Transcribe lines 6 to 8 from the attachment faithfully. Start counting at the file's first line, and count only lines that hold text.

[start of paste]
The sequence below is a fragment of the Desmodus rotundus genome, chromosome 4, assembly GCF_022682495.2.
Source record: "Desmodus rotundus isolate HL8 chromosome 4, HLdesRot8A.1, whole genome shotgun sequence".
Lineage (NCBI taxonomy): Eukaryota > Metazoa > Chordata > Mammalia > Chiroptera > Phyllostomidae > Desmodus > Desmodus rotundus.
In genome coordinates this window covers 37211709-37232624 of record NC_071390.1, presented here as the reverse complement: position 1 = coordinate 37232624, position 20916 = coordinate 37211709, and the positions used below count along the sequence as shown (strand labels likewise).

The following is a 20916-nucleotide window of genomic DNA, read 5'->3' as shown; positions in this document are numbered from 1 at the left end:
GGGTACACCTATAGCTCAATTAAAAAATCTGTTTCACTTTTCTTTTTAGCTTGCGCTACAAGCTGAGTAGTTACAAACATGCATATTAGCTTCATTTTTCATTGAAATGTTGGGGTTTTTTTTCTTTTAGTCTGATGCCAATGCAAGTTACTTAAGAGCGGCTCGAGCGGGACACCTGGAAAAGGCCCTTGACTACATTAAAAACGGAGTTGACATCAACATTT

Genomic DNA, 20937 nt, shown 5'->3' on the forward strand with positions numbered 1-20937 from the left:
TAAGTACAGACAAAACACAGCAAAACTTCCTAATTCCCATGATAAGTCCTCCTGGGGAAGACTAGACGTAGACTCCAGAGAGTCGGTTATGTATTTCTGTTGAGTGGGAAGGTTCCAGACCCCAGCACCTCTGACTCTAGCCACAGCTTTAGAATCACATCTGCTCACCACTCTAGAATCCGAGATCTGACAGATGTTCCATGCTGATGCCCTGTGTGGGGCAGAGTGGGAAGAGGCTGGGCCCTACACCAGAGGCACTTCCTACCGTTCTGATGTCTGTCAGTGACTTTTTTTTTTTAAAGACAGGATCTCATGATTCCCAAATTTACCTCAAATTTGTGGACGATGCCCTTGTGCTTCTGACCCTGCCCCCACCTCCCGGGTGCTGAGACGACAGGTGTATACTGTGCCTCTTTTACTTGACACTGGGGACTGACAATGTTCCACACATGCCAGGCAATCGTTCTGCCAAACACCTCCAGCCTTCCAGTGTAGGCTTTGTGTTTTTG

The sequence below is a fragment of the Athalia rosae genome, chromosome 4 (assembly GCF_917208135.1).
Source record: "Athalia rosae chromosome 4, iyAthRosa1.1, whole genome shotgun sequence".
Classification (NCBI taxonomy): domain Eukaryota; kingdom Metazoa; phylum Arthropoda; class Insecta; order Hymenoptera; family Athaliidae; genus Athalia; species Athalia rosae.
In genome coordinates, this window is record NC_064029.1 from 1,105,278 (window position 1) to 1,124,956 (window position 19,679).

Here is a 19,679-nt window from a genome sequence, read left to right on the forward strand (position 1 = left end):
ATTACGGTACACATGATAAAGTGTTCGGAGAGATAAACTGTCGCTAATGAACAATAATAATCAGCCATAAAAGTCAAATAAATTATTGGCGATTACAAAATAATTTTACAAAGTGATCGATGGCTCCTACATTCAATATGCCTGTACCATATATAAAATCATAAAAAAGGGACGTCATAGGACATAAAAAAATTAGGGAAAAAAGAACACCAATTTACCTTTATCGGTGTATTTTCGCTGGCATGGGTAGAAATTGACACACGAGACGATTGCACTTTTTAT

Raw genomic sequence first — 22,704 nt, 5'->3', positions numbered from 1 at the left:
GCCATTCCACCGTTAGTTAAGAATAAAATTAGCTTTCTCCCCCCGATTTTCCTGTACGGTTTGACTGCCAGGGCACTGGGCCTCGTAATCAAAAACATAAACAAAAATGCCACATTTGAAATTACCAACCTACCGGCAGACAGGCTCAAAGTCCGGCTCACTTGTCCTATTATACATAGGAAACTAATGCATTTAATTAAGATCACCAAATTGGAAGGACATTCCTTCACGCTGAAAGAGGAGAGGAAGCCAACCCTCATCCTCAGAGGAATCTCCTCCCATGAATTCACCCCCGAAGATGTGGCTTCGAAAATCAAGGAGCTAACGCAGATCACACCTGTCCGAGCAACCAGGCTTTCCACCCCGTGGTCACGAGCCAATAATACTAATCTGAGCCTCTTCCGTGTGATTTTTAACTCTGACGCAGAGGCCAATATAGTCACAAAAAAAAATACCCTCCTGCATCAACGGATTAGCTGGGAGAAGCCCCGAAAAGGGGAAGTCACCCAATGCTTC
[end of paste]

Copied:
GGGTACACCTATAGCTCAATTAAAAAATCTGTTTCACTTTTCTTTTTAGCTTGCGCTACAAGCTGAGTAGTTACAAACATGCATATTAGCTTCATTTTTCATTGAAATGTTGGGGTTTTTTTTCTTTTAGTCTGATGCCAATGCAAGTTACTTAAGAGCGGCTCGAGCGGGACACCTGGAAAAGGCCCTTGACTACATTAAAAACGGAGTTGACATCAACATTT

Genomic DNA, 20937 nt, shown 5'->3' on the forward strand with positions numbered 1-20937 from the left:
TAAGTACAGACAAAACACAGCAAAACTTCCTAATTCCCATGATAAGTCCTCCTGGGGAAGACTAGACGTAGACTCCAGAGAGTCGGTTATGTATTTCTGTTGAGTGGGAAGGTTCCAGACCCCAGCACCTCTGACTCTAGCCACAGCTTTAGAATCACATCTGCTCACCACTCTAGAATCCGAGATCTGACAGATGTTCCATGCTGATGCCCTGTGTGGGGCAGAGTGGGAAGAGGCTGGGCCCTACACCAGAGGCACTTCCTACCGTTCTGATGTCTGTCAGTGACTTTTTTTTTTTAAAGACAGGATCTCATGATTCCCAAATTTACCTCAAATTTGTGGACGATGCCCTTGTGCTTCTGACCCTGCCCCCACCTCCCGGGTGCTGAGACGACAGGTGTATACTGTGCCTCTTTTACTTGACACTGGGGACTGACAATGTTCCACACATGCCAGGCAATCGTTCTGCCAAACACCTCCAGCCTTCCAGTGTAGGCTTTGTGTTTTTG